Many of the players are parts of institutional financial services businesses with resources measured in billions but at the other end of the scale, others are significantly smaller. So far, all the players that have left this market have, in fact, come from the former category and have been well positioned to conduct an orderly exit but what will happen if a small platform or wrap gets into trouble?
When one links together various statements by FSA senior associate Steve Tully, reported from a number of different conferences, a pattern seems to be emerging.
At last month’s Tisa conference, Tully apparently warned that providers need to put aside enough cash to cover the cost of a wind-down. More recently, at the Platform Evolution conference, he observed it is no secret that not all platforms make money and went on to recognise that “no firm logically is in business not to make money”.
Combine these situations with the lack of progress made in the area of re-registration – another subject on which Tully has spoken recently – and it seems to me there is a case for advisers who have placed clients with some of these smaller platform players to consider reviewing their ongoing suitability.
There is an increasing debate about the importance of due diligence in platform selection. This is not a new issue. As long ago as June 2007, the FSA made it clear that it expected advisers to carry out periodic reviews of the ongoing suitability of a wrap or platform for a client. This was reinforced in its September factsheet last year which also stressed the importance of avoiding conflicts of interests.
Against this background, adviser firms with shareholdings in the platforms they recommend might want to be particularly cautious.
I see this not just as an important issue for advisers but also for the whole platform market, including providers, large and small.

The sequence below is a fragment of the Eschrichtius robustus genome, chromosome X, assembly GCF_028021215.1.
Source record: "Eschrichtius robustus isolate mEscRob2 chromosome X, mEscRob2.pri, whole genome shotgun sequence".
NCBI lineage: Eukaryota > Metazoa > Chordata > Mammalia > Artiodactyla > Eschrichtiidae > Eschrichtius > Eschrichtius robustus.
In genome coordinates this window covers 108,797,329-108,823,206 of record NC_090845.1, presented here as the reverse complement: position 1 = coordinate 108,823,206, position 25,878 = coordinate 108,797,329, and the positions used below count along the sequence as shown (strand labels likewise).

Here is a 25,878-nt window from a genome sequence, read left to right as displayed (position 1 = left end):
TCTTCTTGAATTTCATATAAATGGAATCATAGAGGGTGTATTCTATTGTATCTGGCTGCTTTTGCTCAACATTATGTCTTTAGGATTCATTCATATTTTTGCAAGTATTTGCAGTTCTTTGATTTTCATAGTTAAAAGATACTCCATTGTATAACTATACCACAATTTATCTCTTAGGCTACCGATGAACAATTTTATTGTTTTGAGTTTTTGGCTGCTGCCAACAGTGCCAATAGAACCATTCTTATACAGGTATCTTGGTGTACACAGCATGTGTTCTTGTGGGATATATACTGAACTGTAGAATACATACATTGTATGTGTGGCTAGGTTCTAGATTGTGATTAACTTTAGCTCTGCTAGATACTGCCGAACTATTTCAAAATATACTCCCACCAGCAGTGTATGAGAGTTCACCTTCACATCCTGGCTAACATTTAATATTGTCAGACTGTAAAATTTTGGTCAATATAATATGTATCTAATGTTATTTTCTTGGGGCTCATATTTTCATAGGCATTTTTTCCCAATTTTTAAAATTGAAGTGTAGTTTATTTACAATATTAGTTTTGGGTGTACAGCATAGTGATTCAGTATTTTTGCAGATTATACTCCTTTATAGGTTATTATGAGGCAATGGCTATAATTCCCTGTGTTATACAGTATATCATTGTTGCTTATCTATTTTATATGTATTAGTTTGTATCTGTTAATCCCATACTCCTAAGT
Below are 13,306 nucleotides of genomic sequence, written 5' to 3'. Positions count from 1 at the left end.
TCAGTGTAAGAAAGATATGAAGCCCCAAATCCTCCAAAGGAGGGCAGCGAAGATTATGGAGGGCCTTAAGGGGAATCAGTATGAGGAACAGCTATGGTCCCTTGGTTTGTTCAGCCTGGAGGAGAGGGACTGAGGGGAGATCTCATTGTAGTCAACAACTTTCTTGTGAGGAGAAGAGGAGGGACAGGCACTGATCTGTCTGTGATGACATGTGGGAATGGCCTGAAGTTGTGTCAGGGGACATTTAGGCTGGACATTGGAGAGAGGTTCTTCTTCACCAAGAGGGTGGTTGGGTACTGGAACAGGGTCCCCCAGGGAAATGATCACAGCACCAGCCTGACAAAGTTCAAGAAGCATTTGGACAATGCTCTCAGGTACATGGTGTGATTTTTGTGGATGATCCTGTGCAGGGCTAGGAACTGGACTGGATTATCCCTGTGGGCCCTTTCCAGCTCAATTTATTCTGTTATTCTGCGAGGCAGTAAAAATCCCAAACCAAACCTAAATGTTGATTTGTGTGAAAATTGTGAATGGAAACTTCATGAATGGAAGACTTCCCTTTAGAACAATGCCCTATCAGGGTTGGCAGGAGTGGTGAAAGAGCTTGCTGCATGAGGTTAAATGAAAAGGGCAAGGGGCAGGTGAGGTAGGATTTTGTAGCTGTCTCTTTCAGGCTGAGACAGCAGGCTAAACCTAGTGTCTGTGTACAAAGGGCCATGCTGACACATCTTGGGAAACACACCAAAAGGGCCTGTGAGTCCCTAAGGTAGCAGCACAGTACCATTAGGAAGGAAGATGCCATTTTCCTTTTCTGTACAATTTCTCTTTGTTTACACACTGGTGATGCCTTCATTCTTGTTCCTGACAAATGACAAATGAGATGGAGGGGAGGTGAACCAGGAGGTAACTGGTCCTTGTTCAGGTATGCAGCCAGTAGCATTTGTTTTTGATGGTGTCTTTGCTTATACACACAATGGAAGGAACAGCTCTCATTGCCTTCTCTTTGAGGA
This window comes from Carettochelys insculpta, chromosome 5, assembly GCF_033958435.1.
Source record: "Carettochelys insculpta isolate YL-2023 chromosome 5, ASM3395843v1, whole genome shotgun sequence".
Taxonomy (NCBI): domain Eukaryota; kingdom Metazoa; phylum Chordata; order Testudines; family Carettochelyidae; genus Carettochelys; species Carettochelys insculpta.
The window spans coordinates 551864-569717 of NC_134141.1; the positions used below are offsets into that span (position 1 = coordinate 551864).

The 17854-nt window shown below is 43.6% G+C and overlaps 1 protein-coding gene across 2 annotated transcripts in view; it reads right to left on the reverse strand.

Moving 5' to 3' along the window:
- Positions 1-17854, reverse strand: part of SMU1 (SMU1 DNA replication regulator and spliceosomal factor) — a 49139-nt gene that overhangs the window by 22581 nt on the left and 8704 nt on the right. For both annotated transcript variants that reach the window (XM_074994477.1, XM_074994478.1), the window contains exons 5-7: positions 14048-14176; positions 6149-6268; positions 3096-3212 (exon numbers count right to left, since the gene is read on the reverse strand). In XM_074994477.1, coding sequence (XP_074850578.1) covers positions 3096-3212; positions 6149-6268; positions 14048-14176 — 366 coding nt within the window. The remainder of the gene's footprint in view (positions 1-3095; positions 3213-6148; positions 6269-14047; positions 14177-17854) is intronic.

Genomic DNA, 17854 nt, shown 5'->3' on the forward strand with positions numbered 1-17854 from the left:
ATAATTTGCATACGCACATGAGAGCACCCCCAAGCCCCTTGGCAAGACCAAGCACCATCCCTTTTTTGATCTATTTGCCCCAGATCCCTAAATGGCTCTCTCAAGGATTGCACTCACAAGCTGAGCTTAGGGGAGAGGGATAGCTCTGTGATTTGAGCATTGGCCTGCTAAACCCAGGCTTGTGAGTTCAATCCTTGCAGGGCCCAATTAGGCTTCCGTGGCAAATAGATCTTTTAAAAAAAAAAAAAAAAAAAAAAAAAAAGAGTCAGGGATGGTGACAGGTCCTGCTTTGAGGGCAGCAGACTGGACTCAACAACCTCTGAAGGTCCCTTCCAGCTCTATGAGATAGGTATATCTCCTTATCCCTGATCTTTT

Right now, while we can all see its potential, the platform market in the UK is still in an embryonic stage. For example, there is a noticeable lack of coverage on wraps in the national personal finance press. The most recent article in a national newspaper identified in a quick Google search on the subject dated back to 2006.
Choosing the best wrap account, although an obvious subject for the national press, does not appear to feature highly among many personal finance editors’ priorities.
If, however, a wrap or platform were to cease trading, leaving investors with, at best, a cumbersome process to extricate their assets, this would, I am sure, be considered highly newsworthy.
It could be disastrous if the first time the national press really engage on the subject were the demise of a player causing consumer detriment. There would be a strong possibility that, like politicians, the good and the bad would all be tarred with the same brush.
If there is a risk that one or more wrap providers may no longer be able to trade in the long term, then there is a clear and current need for the provider community to put in place a lifeboat service that could step in and take day to day operational control of any platform in difficulty to help with an orderly closure.
In providing such a service, the lifeboat could also protect any long-term value accrued in a failing platform to maximise the amount available to any potential creditors.
The cost of such activity could be spread across the remaining players in the market who would benefit by avoiding damaging, adverse publicity and maintaining adviser and consumer confidence at what is a crucial stage of this market’s evolution.
It is in no one’s interests to see a platform fail but I equally think it is in no one’s interests to collectively put our heads in the sand.
At some point, it must be likely that a platform will fail, especially where some of those businesses have been new start-ups. Many new busin- esses fail, why should the wrap and platform industry feel it is immune from such risks?
Spread across the half a dozen or so major platforms that exist, the cost of creating such a lifeboat could be kept modest, certainly far less than the cost of emergency PR and a long term campaign to re-establish consumer confidence if there were to be a failure.
Twenty years ago, it was standard practice that if one life company got into trouble, another would discreetly step in absorb the business and similar tactics have been used recently when a number of building societies have faced liquidity challenges.
Against the background of the Equitable Life debacle and more recently the cost of Lloyds stepping in to buy HBOS, it is probably unlikely that a single provider might risk diluting their own shareholder value to stage such a rescue.
If, however, the leading players were to act collectively to protect consumer interests, they might protect them- selves against a loss of confidence in the market at such a crucial stage of its development.
Several people have said the platform market spends too much time airing its disagreements in public and I support this view. The same amount of energy expended on creating a lifeboat to increase market confidence would be a far better use of time and money.